The U. S. Agriculture Department will soon launch a pilot surveillance project to look for new strains of flu virus in pigs, including the new strain of H1N1 flu, chief veterinarian John Clifford said June 2.
The program will examine samples from sick pigs voluntarily submitted to government and private labs, as well as any herds where a barn worker has been identified with the H1N1 flu, Clifford told Reuters.
“It’s trying to be more proactive because these flu viruses can mutate or recombinate,” Clifford said.
The new H1N1 virus has made more than 11,000 people in 42 countries sick, killed 86, and raised fears it could be a pandemic.
Scientists believe the virus, which contains a mixture of genes from human, pig and bird flu strains, was circulating undetected for years, most likely in pigs. But they do not know how the virus emerged in humans.
The USDA has not found the new strain of virus in U. S. pigs, Clifford said, noting government and private laboratories have searched their samples to see if any match.
“Currently, we have no reasons to believe it does” exist in U. S. pigs, he said.
Common swine flu causes fever and coughing in pigs. Like humans, animals usually recover from the illness. In the United States, farmers routinely vaccinate herds against the flu.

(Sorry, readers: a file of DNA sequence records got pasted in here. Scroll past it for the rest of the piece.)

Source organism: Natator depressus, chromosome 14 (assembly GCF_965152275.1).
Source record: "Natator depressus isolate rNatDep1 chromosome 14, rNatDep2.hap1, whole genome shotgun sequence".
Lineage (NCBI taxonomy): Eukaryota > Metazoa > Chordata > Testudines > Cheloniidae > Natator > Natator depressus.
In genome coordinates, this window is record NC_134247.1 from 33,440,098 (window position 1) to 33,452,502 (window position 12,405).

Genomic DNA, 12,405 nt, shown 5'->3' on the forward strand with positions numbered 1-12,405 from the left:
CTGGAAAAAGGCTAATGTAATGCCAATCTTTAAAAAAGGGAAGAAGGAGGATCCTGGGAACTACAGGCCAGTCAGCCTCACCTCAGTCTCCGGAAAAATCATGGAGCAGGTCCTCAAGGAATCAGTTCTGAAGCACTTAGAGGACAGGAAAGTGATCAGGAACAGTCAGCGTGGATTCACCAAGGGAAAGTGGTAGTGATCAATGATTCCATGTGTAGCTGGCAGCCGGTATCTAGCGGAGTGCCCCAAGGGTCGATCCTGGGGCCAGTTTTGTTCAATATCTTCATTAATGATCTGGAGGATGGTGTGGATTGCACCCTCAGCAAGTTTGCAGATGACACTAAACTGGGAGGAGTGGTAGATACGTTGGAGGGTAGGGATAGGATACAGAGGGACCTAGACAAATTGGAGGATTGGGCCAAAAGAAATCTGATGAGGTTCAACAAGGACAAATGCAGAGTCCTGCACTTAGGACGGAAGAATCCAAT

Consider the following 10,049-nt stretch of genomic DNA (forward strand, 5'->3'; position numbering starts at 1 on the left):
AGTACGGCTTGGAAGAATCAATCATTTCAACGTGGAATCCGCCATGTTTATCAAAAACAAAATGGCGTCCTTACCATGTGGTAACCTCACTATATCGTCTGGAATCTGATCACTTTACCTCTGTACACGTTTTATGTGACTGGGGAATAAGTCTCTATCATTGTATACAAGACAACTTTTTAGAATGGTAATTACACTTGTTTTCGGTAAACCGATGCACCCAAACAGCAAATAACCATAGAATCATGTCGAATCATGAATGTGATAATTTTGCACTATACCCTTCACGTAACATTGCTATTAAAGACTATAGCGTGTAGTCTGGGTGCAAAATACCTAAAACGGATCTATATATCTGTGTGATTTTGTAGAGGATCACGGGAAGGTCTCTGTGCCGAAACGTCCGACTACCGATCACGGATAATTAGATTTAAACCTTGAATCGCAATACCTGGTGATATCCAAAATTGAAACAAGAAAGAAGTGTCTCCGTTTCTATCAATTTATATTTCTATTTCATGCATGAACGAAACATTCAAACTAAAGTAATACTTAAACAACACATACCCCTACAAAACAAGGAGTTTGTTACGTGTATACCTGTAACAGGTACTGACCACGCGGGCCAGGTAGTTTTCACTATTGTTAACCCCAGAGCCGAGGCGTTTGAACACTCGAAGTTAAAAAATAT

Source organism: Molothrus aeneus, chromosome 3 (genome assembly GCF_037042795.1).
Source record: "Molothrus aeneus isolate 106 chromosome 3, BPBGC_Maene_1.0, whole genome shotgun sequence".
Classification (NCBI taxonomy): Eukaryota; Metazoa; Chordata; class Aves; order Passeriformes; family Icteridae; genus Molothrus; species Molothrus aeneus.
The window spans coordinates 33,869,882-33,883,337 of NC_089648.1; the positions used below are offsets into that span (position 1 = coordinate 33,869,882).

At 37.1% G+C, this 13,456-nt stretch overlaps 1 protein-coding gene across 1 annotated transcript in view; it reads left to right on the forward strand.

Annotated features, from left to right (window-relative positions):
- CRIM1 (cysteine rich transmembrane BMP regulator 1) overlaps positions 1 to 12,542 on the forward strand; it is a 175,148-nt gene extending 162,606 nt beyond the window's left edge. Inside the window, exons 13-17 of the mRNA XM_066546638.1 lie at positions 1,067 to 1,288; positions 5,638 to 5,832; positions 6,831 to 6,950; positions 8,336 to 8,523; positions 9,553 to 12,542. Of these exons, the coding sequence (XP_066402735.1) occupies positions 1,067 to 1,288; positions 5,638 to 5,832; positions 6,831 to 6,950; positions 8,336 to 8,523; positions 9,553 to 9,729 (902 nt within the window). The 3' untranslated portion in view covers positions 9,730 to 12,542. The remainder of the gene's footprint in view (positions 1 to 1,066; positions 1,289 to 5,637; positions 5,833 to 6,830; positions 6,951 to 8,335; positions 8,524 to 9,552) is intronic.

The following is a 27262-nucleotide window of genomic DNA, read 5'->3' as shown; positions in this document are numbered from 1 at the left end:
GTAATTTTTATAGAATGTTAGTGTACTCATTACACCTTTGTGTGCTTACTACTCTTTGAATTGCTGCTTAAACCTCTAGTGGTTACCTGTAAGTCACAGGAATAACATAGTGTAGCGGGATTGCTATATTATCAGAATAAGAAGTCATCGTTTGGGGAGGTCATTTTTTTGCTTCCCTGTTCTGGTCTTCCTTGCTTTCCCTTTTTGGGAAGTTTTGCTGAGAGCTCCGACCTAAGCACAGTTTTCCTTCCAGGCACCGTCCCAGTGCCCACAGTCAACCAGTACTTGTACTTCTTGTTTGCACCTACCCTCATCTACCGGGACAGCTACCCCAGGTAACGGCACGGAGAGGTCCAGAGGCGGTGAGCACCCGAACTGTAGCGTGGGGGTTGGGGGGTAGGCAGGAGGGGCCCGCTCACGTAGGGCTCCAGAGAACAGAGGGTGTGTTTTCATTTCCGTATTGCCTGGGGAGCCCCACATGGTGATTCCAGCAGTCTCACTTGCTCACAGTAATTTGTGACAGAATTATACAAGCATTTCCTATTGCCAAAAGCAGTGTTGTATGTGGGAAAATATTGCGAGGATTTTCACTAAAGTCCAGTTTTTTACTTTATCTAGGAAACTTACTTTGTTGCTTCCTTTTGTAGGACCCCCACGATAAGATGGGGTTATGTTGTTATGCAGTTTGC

Flu viruses, which are airborne, can pass back and forth between people and pigs. Last month, Canadian officials said a carpenter sick with the H1N1 flu gave the virus to a herd of swine while working in a barn.
U. S. officials have reported 11 cases since 2005 where humans caught the flu from hogs, according to a March article in the Journal of the American Veterinary Medical Association.
World health officials have repeatedly stressed that the flu cannot be contracted from eating pork.
The USDA and U. S. Centers for Disease Control and Prevention began developing the surveillance program a year ago, Clifford said, well before the human outbreak of the new H1N1 virus.
The project, which includes research on the viruses, will rely on funding of $1.5 million from the CDC, Clifford said.
The USDA will use samples to update diagnostic tests and swine vaccines, he said.
Clifford said he did not know how many virus samples would be submitted to the program, noting it would depend on the severity of the next flu season.
“It’s a little hard to forecast” the number of samples the voluntary program will receive from producers and veterinarians, Clifford said.
Because the flu is impossible to eliminate from the hog population – just as it is in humans – Clifford said he does not believe submissions of flu samples should be mandatory.
Rather, farmers should protect their herds with updated vaccines, keep sick people out of barns, and take extra precautions when working with sick livestock, he said.
“There’s a very good reason to step up our work and analysis, to look at these viruses, and to try to do our best to stay in front of them,” he said.